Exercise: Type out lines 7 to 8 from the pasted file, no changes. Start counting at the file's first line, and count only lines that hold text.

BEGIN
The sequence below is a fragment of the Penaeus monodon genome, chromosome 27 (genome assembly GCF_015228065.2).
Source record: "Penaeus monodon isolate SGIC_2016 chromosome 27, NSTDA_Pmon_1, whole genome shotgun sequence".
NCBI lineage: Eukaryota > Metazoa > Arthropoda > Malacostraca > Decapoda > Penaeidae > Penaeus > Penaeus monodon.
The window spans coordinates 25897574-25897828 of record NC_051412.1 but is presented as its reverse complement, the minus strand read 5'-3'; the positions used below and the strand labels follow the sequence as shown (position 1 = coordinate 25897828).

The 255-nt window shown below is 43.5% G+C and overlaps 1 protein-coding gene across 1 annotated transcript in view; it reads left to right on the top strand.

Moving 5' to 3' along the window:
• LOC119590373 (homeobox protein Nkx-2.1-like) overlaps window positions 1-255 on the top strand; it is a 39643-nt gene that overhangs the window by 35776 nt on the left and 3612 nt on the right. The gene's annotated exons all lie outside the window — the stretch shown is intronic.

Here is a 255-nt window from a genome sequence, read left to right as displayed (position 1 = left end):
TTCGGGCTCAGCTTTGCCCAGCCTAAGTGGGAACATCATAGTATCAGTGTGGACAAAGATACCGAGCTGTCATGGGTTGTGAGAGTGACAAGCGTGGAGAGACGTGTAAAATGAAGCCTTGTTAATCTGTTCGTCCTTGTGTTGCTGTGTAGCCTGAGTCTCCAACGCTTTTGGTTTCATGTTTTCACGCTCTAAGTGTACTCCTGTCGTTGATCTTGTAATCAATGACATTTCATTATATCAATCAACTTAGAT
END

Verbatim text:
• LOC119590373 (homeobox protein Nkx-2.1-like) overlaps window positions 1-255 on the top strand; it is a 39643-nt gene that overhangs the window by 35776 nt on the left and 3612 nt on the right. The gene's annotated exons all lie outside the window — the stretch shown is intronic.

Here is a 255-nt window from a genome sequence, read left to right as displayed (position 1 = left end):